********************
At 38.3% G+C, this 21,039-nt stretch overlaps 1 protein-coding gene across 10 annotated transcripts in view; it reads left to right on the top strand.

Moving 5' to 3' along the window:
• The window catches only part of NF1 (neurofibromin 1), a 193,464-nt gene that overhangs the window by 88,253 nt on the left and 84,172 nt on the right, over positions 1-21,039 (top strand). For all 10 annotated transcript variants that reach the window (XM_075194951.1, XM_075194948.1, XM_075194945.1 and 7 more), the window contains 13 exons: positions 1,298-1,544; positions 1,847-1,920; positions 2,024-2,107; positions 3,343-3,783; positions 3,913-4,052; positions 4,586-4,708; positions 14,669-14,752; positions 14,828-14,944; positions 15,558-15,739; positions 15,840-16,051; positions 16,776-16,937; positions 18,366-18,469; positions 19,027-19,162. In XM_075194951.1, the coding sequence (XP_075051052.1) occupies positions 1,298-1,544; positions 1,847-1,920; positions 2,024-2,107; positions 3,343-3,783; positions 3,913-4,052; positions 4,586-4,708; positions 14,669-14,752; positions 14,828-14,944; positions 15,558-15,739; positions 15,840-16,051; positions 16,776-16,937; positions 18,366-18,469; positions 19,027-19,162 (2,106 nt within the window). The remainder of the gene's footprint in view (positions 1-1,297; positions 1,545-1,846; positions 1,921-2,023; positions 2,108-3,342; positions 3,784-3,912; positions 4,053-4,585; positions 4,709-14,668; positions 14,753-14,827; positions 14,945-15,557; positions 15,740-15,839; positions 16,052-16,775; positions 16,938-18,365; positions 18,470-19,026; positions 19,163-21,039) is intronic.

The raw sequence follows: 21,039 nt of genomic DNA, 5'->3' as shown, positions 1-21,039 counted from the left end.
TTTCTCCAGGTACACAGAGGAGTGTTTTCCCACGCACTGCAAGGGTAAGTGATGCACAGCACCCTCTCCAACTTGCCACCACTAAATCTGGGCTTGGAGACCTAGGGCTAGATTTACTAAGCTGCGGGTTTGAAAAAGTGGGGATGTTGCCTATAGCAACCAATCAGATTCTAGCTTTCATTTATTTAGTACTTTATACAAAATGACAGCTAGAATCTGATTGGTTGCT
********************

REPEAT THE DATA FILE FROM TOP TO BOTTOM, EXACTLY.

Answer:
At 38.3% G+C, this 21,039-nt stretch overlaps 1 protein-coding gene across 10 annotated transcripts in view; it reads left to right on the top strand.

Moving 5' to 3' along the window:
• The window catches only part of NF1 (neurofibromin 1), a 193,464-nt gene that overhangs the window by 88,253 nt on the left and 84,172 nt on the right, over positions 1-21,039 (top strand). For all 10 annotated transcript variants that reach the window (XM_075194951.1, XM_075194948.1, XM_075194945.1 and 7 more), the window contains 13 exons: positions 1,298-1,544; positions 1,847-1,920; positions 2,024-2,107; positions 3,343-3,783; positions 3,913-4,052; positions 4,586-4,708; positions 14,669-14,752; positions 14,828-14,944; positions 15,558-15,739; positions 15,840-16,051; positions 16,776-16,937; positions 18,366-18,469; positions 19,027-19,162. In XM_075194951.1, the coding sequence (XP_075051052.1) occupies positions 1,298-1,544; positions 1,847-1,920; positions 2,024-2,107; positions 3,343-3,783; positions 3,913-4,052; positions 4,586-4,708; positions 14,669-14,752; positions 14,828-14,944; positions 15,558-15,739; positions 15,840-16,051; positions 16,776-16,937; positions 18,366-18,469; positions 19,027-19,162 (2,106 nt within the window). The remainder of the gene's footprint in view (positions 1-1,297; positions 1,545-1,846; positions 1,921-2,023; positions 2,108-3,342; positions 3,784-3,912; positions 4,053-4,585; positions 4,709-14,668; positions 14,753-14,827; positions 14,945-15,557; positions 15,740-15,839; positions 16,052-16,775; positions 16,938-18,365; positions 18,470-19,026; positions 19,163-21,039) is intronic.

The raw sequence follows: 21,039 nt of genomic DNA, 5'->3' as shown, positions 1-21,039 counted from the left end.
TTTCTCCAGGTACACAGAGGAGTGTTTTCCCACGCACTGCAAGGGTAAGTGATGCACAGCACCCTCTCCAACTTGCCACCACTAAATCTGGGCTTGGAGACCTAGGGCTAGATTTACTAAGCTGCGGGTTTGAAAAAGTGGGGATGTTGCCTATAGCAACCAATCAGATTCTAGCTTTCATTTATTTAGTACTTTATACAAAATGACAGCTAGAATCTGATTGGTTGCT